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By Dave Fusaro, Editor in Chief | 10/04/2012
We write a lot about food poisoning – but on our news pages. It's probably the most frightening thing that can happen to a branded food company or foodservice operator. And it's no fun for the victims, either.
While the headline-grabbers usually include fatalities and stay on the nightly news for several days in a row, it's worth remembering that the vast majority of cases amount to little more than a few embarrassing trips to the bathroom, a wasted day of vacation or a day off work.
I guess I've led a charmed life, because I can't say for certain I've had the displeasure – until that trip to Israel in June, which I wrote about in our September issue (The Promised Land … of Exports). I can't say for sure where I got the food poisoning, but we did eat one day on a kibbutz, which included water out of the local well, poured from plastic pitchers and served at room temperature. There were several other likely suspects.
Now I'm one of the approximately 48 million Americans who get food poisoning every year, according to the Centers for Disease Control (CDC). While I tossed and turned all night in Tel Aviv, making that one of the worst nights I've ever had, I made it to the 9 a.m. meeting the next morning and sat reasonably patiently through several presentations until the scheduled breaks.
If only I had some ginger tea!
"If you feel a bit queasy, a strong cup or two of fresh ginger root tea may be sufficient to ward off further discomfort," writes Chris Kilham on FoxNews.com. Kilham calls himself "the medicine hunter," researching natural remedies all over the world while also teaching ethnobotany ("the relationship between people and plants") at the University of Massachusetts at Amherst, where he has the interesting title "Explorer In Residence."
Kilham writes: "Ginger is loaded with potent anti-inflammatory compounds that help to quell nausea and gastric distress. You can drink ginger tea as often as you like. Often, this does the trick." Kilham throws in a plug for Organic Ginger Tea from Traditional Medicinals, "which can be found at any natural food store and at many supermarkets."
No matter how careful you are, you can get food poisoning simply because there are so many pathogens that can get into food at so many steps in the food chain. But, at least for the milder cases, Kilham advises a number of botanical remedies that can get you through that painful, queasy day.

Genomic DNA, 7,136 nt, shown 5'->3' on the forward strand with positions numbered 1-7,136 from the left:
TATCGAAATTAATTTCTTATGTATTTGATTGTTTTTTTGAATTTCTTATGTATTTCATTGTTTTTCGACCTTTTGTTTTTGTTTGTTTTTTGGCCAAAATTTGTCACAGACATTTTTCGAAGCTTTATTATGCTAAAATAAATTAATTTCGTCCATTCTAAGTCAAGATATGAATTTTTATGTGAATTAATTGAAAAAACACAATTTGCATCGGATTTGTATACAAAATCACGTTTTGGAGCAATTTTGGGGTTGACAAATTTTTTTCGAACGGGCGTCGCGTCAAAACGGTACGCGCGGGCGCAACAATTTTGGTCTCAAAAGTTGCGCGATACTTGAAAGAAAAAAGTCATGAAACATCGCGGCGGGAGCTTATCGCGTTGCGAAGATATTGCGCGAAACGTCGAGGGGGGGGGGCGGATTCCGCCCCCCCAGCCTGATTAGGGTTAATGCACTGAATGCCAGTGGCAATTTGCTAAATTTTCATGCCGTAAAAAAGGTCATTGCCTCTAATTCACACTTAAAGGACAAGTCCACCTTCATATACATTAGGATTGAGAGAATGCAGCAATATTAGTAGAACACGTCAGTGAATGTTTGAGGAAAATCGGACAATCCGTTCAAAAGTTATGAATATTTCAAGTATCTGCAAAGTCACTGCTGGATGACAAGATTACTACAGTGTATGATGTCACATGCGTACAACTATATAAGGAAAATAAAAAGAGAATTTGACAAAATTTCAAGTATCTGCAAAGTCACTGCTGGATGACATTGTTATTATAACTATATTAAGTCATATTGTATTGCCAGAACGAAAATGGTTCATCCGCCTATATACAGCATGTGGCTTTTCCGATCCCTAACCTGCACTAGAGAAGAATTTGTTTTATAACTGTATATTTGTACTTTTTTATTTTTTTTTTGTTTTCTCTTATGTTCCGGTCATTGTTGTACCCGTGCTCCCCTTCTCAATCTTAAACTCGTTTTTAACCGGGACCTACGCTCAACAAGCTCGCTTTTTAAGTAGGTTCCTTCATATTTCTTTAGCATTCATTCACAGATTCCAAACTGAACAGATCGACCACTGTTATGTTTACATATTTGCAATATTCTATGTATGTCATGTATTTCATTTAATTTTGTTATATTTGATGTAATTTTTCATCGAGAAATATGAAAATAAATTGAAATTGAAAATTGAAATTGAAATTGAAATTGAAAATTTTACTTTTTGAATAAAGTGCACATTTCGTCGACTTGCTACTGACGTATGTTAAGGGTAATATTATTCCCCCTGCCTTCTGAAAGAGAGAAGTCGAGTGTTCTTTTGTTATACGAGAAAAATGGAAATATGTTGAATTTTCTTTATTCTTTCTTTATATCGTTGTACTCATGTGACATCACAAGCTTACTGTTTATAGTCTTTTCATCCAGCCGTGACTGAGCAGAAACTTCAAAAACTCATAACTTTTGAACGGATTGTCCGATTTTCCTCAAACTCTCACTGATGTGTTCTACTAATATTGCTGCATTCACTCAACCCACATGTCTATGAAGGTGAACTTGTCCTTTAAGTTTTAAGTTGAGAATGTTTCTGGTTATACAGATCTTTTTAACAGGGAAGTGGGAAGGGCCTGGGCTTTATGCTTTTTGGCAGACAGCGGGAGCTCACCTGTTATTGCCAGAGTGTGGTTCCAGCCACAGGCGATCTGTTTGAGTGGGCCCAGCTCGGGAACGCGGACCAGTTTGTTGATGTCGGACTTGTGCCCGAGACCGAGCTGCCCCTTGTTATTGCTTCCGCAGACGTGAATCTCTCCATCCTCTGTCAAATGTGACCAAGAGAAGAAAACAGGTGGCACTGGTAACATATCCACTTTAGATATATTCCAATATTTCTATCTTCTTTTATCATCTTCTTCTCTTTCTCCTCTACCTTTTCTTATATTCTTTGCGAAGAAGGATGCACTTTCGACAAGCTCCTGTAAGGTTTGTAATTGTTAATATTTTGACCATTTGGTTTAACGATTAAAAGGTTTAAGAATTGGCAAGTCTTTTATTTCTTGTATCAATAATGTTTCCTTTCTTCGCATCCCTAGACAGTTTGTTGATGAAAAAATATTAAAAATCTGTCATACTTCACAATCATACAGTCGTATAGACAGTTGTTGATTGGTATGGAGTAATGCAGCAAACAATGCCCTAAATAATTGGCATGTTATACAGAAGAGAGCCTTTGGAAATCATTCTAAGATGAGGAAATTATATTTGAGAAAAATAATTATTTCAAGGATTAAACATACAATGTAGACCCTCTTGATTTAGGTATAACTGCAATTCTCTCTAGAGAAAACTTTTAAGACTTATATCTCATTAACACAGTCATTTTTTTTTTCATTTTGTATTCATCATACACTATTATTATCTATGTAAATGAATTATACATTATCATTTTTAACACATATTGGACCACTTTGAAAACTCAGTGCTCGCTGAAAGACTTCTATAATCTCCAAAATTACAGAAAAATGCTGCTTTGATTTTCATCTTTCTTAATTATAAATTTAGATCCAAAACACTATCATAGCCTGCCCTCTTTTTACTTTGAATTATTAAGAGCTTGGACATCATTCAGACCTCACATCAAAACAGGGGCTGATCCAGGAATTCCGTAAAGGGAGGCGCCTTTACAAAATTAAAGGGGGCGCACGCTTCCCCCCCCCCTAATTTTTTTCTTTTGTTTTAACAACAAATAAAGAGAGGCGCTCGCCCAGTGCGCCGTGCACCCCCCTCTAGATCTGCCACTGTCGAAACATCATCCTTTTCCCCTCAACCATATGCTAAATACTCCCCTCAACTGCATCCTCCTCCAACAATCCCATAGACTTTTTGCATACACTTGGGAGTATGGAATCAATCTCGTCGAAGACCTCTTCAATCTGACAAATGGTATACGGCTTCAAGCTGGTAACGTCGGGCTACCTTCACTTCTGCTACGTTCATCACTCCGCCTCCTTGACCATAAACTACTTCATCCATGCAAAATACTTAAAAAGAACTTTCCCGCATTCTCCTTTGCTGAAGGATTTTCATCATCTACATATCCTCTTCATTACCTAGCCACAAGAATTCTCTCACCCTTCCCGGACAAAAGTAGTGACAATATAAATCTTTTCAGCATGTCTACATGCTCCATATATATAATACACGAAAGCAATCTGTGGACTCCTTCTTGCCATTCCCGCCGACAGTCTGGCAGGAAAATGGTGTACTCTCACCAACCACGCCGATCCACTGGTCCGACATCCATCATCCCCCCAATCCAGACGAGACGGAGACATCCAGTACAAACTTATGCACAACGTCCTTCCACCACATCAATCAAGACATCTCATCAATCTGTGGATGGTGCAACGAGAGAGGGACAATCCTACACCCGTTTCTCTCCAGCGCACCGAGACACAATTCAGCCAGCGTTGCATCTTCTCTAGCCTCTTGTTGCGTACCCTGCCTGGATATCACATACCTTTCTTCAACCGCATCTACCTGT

"If you feel that you are getting sicker, then a couple capsules of Andrographis – a Chinese herb – may stop things from progressing further. About 300 to 500 milligrams of Andrographis twice daily may alleviate symptoms. Nature's Way, an herbal medicine provider, makes a good standardized Andrographis extract supplement.
"To halt diarrhea due to food poisoning, a few drops of the Amazon herb 'dragon's blood' can help to slow everything down and restore proper intestinal function," Kilham continues.
"Available as a fluid, dragon's blood is widely used in South America for diarrhea. It is also a traditional remedy given to women after childbirth to stop any internal bleeding. You can obtain fluid dragon's blood from Raintree Nutrition.
"If you wind up very sick – with chills, fever and diarrhea – then you need to step up the action," he concludes. "Without a doubt, call your doctor. Food poisoning can be debilitating, and in some cases fatal. When it gets very bad, that's the time for antibiotics like the broad-spectrum Cipro."
Kilham advises herbal, cosmetic and pharmaceutical companies and is has been on TV and radio programs worldwide. Fox notes his research is largely sponsored by Naturex of Avignon, France.
Take it all with a grain of salt – hey, how's that for a home remedy for skepticism? – but there's also considerable agreement that we Westerners don't put enough credence in time-tested botanical remedies.
His final bit of advice does sound rock-solid. Once you recover from food poisoning, he suggests, take a good probiotic. "Your intestines require a healthy colony of abundant friendly bacteria to digest food, eliminate waste, rid the bowels of toxins and reduce the potential for intestinal inflammation. The friendly bacteria in probiotics help to re-establish normal, healthy intestinal and digestive function, assisting you in returning to normal."
Now we're back in the mainstream food industry. I think we write about probiotics even more than we do food poisoning. Those "live and active cultures" once relegated to yogurt and kefir are popping up in everything from frozen yogurt to chocolate to cereal bars. Even The Republic of Tea is steeping probiotics into an organic red rooibos. I wonder if they can put it in a ginger tea.